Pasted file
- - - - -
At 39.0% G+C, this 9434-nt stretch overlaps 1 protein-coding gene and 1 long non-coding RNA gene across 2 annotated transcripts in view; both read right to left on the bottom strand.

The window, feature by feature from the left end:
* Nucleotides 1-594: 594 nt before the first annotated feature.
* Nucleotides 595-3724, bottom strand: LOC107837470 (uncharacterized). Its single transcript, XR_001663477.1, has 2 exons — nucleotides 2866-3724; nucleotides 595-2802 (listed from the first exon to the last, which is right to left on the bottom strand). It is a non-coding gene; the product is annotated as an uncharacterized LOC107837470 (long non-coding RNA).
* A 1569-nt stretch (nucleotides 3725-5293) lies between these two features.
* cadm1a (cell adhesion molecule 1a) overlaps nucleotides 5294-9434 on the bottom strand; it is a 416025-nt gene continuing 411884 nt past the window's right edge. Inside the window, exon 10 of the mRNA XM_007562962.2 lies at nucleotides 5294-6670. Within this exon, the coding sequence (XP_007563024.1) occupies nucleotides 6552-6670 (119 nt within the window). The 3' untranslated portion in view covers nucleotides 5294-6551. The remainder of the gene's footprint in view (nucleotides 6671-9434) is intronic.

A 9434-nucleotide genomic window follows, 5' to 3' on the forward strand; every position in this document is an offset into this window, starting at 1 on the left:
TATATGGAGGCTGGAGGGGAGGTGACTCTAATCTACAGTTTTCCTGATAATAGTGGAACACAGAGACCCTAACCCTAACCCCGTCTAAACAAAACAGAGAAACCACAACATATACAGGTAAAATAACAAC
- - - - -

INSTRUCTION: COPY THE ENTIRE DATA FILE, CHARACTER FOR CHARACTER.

At 39.0% G+C, this 9434-nt stretch overlaps 1 protein-coding gene and 1 long non-coding RNA gene across 2 annotated transcripts in view; both read right to left on the bottom strand.

The window, feature by feature from the left end:
* Nucleotides 1-594: 594 nt before the first annotated feature.
* Nucleotides 595-3724, bottom strand: LOC107837470 (uncharacterized). Its single transcript, XR_001663477.1, has 2 exons — nucleotides 2866-3724; nucleotides 595-2802 (listed from the first exon to the last, which is right to left on the bottom strand). It is a non-coding gene; the product is annotated as an uncharacterized LOC107837470 (long non-coding RNA).
* A 1569-nt stretch (nucleotides 3725-5293) lies between these two features.
* cadm1a (cell adhesion molecule 1a) overlaps nucleotides 5294-9434 on the bottom strand; it is a 416025-nt gene continuing 411884 nt past the window's right edge. Inside the window, exon 10 of the mRNA XM_007562962.2 lies at nucleotides 5294-6670. Within this exon, the coding sequence (XP_007563024.1) occupies nucleotides 6552-6670 (119 nt within the window). The 3' untranslated portion in view covers nucleotides 5294-6551. The remainder of the gene's footprint in view (nucleotides 6671-9434) is intronic.

A 9434-nucleotide genomic window follows, 5' to 3' on the forward strand; every position in this document is an offset into this window, starting at 1 on the left:
TATATGGAGGCTGGAGGGGAGGTGACTCTAATCTACAGTTTTCCTGATAATAGTGGAACACAGAGACCCTAACCCTAACCCCGTCTAAACAAAACAGAGAAACCACAACATATACAGGTAAAATAACAAC